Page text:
Consider The Following Two, Completely Separate, Economies. The Expected Return And Volatility Of All Stocks In Both Economies Is The Same. In The First Economy, All Stocks Move Together-- In Good Times All Prices Rise Together And In Bad Times They?


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Rosie Normanton answered
In bad times, it seems that the stocks in the first economy would fall together, based on the assumptions made in the question. When the economy is experiencing an upturn, stock prices will rise as investors increase their activity due to greater confidence levels. They see the potential in the economy and aim to gain from any increases in stock prices. As investment rises, so does aggregate demand (as investment is an important component of aggregate demand) so in a way it is the investment itself that leads to the economic upturn - although there are other factors at play as well. In an economic downturn, investors will buy out of stocks causing their prices to fall. This leads to the market suffering as investment decreases.
  • Which economy is most attractive to investors?
If in the first economy stock prices rise and fall together, we can assume that in the second economy stock prices rise and fall independent of one another. So which economy is the most attractive to investors? This may depend upon your point of view - or how risk aversive you are. In the first economy, there are bigger gains to be made if the economy is thriving. But if there is a sudden downturn, investors are set to lose out regardless of they have invested. In the second economy, an investor could invest in a varied range of stocks, meaning that prices rises in some stocks offset falls in other stocks. The overall gains or losses here are likely to be smaller, so it could be said there is less risk. The investor can also buy and sell different stocks to make a profit using their skill and experience.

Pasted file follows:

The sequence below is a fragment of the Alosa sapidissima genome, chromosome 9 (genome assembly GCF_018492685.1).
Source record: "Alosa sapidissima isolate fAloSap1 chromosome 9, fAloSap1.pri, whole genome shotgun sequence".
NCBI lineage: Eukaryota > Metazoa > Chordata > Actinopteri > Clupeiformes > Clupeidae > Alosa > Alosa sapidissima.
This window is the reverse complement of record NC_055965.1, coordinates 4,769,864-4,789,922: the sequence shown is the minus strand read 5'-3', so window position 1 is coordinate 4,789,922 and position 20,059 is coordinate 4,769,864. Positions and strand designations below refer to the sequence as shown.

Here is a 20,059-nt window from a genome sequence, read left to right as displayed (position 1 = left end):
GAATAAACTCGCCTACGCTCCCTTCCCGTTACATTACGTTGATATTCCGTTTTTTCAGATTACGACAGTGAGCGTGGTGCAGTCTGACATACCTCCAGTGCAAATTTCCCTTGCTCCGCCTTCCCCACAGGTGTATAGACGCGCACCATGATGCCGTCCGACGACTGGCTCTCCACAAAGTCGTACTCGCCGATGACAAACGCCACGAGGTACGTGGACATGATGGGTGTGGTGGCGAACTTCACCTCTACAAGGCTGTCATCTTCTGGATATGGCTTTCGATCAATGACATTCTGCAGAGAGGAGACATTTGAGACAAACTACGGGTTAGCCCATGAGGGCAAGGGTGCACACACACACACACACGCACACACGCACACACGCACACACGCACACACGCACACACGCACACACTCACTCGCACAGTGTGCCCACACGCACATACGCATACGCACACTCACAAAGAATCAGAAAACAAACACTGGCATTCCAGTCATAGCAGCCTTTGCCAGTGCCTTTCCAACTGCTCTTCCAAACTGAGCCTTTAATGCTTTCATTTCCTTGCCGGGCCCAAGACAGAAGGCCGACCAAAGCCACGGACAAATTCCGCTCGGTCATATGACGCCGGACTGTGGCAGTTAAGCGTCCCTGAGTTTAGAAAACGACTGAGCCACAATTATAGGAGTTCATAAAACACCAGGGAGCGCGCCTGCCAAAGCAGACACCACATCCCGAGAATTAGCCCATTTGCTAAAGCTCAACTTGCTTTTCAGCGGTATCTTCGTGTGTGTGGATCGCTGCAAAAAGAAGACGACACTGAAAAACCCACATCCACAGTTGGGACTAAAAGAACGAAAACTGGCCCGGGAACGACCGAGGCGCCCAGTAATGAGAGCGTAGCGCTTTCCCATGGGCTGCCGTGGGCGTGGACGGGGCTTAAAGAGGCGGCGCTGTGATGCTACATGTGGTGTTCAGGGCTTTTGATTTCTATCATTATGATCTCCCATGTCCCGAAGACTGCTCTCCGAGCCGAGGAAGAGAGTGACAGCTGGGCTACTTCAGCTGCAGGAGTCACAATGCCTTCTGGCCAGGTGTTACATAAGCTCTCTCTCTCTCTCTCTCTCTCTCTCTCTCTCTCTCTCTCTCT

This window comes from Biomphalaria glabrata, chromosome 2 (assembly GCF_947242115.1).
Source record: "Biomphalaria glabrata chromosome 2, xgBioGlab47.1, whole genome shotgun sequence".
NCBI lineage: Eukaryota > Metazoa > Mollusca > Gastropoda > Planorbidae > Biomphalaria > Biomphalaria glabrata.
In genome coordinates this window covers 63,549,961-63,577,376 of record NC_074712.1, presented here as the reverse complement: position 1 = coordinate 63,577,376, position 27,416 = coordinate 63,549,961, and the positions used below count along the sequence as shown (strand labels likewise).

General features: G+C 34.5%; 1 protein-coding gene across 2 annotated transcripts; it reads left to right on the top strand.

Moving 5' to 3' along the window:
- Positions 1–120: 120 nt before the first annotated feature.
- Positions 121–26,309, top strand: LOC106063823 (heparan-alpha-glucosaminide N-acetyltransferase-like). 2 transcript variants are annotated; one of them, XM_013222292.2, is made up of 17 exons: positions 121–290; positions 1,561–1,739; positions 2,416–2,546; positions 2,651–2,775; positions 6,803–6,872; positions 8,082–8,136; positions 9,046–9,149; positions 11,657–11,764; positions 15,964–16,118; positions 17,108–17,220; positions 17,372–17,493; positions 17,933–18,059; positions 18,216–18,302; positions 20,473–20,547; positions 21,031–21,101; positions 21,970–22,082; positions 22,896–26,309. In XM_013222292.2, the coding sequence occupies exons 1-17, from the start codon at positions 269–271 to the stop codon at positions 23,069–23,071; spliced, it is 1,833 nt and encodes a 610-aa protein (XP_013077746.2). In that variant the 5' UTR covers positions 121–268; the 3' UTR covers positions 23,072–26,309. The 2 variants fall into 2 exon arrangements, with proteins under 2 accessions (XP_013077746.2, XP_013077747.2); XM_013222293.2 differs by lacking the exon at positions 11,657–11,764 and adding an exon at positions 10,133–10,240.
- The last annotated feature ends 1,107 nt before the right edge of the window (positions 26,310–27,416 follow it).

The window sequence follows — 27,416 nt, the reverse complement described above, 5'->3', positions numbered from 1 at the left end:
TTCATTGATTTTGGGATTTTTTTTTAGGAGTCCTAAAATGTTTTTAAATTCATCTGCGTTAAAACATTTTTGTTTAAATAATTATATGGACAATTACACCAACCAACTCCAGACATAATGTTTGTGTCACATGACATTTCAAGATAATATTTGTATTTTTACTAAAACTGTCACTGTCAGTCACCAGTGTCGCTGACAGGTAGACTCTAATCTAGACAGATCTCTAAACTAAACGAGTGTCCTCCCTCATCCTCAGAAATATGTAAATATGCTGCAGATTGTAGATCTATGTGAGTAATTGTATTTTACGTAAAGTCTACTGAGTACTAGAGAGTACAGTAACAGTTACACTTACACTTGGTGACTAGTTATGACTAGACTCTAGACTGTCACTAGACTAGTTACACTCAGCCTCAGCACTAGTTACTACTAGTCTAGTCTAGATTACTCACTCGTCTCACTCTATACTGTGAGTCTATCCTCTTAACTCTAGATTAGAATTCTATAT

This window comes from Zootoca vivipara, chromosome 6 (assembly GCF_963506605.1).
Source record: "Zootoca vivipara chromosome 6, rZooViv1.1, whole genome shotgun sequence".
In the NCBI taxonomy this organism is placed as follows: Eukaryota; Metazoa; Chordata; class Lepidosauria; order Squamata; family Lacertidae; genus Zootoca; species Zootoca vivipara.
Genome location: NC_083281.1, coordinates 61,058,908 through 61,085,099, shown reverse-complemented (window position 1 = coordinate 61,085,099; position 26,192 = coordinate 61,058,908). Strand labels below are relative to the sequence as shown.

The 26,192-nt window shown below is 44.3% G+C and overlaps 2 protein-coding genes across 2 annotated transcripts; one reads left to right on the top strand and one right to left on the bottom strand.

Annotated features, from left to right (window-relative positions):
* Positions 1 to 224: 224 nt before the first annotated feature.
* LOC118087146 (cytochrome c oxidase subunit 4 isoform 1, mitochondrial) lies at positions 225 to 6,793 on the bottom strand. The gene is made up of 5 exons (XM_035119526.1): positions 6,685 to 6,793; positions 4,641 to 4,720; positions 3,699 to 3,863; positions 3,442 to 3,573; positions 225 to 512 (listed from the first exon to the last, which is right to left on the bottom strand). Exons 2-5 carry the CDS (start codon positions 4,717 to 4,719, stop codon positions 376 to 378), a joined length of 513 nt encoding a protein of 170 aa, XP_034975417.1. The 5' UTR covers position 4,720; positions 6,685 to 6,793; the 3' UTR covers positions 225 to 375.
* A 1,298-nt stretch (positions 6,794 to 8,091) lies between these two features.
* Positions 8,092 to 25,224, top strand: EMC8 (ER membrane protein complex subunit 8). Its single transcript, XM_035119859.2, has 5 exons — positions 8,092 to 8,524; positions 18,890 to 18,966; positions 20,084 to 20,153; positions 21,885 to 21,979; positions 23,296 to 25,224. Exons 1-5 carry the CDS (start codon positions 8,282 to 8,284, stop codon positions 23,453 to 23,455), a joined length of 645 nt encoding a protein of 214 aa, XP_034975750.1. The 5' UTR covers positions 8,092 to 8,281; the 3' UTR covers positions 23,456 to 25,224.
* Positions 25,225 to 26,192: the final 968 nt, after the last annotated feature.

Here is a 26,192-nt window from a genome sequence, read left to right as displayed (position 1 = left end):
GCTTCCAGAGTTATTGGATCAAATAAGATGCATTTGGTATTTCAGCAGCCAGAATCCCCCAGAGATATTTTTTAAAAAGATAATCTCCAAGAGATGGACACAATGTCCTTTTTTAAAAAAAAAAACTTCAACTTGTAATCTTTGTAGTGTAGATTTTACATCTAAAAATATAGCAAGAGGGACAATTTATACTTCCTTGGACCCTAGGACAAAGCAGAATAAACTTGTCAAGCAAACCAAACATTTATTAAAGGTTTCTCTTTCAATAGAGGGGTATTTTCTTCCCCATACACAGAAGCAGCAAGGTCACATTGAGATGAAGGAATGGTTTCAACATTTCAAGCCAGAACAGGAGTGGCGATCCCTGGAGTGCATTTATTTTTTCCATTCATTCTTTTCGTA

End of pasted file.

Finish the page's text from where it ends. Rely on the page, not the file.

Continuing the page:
• What about the real world economy?
In the real world economy, stock prices do fall and rise independently of one another. However, there is still some element of connection. In a downturn, there will be a general fall in stock prices, and in an upturn many will rise. The real economy could be considered to be a mixture of the first and second economies above.

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